That’s the finding of a new study by researchers at Stanford and 16 other universities and hospitals nationwide. The study was published Feb. 16 the New England Journal of Medicine.
The finding is important because giving a shot to someone who is convulsing is generally safer and less time-consuming than starting an IV, said James Quinn, MD, a professor of emergency medicine at Stanford and one of the study’s investigators.
“If patients are having a grand mal seizure, it can be tough to find a vein and get the medicine started, and it may increase the chance of a needle-stick injury either to the patient or medic,” Quinn said.
For this reason, emergency medical technicians treating status epilepticus in the field are always looking for an alternative, although to date the intravenous route has been considered the gold standard, Quinn said. But there has not been clinical-trial data about the safety and efficacy of the shot versus the IV drip. (The shot administers midazolam, a sedative; the IV administers lorazepam, a similar sedative.)
Among the patients who received midazolam, 73 percent were seizure-free upon arrival at the hospital, the study reports, compared to 63 percent of patients who received IV treatment with lorazepam.
The clinical trial involved about 79 hospitals and 33 emergency medical services agencies, as well as more than 4,000 paramedics and 890 patients, according to the National Institutes of Health, which helped to fund it.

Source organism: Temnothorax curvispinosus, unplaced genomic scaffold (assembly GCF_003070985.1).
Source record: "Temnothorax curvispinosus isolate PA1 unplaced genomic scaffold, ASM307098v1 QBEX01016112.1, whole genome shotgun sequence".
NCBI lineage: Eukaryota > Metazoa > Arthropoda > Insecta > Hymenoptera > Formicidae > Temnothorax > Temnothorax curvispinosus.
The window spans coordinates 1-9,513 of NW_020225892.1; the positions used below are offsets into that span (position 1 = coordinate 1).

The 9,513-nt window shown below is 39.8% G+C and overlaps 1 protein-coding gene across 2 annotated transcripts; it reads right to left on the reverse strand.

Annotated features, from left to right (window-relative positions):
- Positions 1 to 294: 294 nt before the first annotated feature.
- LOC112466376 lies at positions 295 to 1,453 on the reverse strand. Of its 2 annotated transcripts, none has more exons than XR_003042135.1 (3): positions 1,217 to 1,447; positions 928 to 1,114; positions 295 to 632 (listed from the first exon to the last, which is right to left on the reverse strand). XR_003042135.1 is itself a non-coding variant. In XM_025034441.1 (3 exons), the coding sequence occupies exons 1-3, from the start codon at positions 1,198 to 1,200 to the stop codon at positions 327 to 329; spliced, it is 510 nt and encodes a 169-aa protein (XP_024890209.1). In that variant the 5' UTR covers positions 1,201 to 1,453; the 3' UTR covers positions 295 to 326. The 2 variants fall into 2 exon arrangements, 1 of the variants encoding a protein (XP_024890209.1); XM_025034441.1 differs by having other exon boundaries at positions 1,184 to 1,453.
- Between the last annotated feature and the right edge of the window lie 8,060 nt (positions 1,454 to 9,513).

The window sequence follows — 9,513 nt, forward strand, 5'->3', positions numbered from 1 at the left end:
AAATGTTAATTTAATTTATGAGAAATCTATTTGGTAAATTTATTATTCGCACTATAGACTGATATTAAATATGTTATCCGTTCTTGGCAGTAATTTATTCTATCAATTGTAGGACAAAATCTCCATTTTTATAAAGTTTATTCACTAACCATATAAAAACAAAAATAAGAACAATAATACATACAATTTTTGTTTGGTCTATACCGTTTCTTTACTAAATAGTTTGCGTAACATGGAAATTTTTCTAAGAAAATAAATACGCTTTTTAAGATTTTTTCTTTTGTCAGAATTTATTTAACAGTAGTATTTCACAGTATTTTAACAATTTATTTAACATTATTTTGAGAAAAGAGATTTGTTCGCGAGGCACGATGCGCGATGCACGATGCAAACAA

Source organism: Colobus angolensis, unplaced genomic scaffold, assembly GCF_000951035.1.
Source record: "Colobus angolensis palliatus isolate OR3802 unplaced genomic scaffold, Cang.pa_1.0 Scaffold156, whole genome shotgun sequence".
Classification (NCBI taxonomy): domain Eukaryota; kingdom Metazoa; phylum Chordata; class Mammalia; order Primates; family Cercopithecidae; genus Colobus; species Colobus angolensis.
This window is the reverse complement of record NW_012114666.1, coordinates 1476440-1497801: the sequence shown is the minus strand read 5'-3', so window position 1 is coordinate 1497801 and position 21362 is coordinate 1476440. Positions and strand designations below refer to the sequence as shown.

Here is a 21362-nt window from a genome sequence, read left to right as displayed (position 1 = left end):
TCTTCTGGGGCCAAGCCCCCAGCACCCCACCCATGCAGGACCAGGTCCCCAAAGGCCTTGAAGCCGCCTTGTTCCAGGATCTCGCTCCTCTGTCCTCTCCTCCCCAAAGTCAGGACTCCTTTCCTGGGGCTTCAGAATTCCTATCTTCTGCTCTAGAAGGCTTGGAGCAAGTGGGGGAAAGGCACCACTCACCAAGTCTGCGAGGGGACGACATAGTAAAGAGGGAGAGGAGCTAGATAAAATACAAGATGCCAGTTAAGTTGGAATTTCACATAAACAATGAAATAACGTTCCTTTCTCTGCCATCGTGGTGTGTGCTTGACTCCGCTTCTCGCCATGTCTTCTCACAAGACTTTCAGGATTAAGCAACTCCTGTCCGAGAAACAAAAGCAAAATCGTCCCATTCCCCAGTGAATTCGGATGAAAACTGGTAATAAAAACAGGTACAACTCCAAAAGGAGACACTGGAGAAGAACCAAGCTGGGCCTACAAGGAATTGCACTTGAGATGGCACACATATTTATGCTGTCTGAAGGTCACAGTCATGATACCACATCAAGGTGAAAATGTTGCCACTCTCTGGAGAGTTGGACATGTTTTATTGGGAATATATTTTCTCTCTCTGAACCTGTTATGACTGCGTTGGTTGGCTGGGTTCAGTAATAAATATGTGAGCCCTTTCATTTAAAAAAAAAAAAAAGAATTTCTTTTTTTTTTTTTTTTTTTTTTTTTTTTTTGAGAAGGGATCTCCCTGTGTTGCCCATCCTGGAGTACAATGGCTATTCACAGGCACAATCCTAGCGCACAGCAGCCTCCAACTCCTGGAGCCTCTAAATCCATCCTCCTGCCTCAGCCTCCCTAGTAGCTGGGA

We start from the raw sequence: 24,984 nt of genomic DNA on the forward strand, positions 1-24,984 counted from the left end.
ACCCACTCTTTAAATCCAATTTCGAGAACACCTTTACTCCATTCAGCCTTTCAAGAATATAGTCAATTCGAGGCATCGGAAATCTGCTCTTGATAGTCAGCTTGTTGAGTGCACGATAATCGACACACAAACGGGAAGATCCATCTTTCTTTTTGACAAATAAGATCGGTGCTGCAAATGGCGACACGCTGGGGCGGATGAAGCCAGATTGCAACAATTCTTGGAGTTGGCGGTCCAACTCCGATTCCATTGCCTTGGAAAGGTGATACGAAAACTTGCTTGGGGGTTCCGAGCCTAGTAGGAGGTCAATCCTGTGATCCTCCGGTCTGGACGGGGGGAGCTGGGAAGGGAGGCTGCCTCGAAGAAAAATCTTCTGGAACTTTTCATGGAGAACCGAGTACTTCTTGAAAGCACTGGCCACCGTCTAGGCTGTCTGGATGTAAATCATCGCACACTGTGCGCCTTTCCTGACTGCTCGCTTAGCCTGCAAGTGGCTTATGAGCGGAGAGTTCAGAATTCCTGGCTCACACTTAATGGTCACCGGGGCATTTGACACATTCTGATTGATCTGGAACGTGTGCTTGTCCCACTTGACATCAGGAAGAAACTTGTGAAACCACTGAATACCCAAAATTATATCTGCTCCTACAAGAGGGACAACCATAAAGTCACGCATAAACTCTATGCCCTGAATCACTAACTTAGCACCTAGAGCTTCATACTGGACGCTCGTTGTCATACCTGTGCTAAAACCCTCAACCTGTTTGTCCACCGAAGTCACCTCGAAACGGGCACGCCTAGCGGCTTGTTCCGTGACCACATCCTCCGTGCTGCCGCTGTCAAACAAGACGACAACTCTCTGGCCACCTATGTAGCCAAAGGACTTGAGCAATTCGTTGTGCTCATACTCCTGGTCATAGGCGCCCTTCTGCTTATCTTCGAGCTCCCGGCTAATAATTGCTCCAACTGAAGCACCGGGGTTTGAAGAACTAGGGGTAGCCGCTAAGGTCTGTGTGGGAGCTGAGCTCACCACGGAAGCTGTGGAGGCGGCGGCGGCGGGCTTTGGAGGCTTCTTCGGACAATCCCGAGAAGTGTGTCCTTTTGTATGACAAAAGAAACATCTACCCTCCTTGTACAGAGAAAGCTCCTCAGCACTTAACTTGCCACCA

One interesting, behind-the-scenes aspect of this study was the unusual way in which patients were enrolled. Normally, patients involved in a clinical trial give informed consent, but in this trial they would be unconscious due to their seizures. However, the researchers were able to conduct the study under federal rules that provide exception from informed consent in studies of life-threatening emergencies.
Stanford investigators gained approval for exception from informed consent through a process overseen by the Stanford institutional review board. This process, which took place before the trial began in 2009, involved community consultation with potentially affected groups and public disclosure through newspaper and radio ads, in addition to press releases to local news media.
Another interesting aspect of the study: Roughly 250 firefighter-paramedics in Santa Clara and San Mateo counties had to be trained on how to conduct the clinical trial, given they were the first responders. “It required tremendous coordination,” Quinn said. “For most of the firefighters, it was the first time they had done research. They did a great job, and I am proud of the job they and our research team did in this unique endeavor.”
In addition to the NIH, the Biomedical Advanced Research and Development Authority funded the study. The Department of Defense’s Chemical Biological Medical Systems Joint Project Management Office supplied the auto-injectors.
John Sanford is a writer in the communications office at Stanford Hospital & Clinics.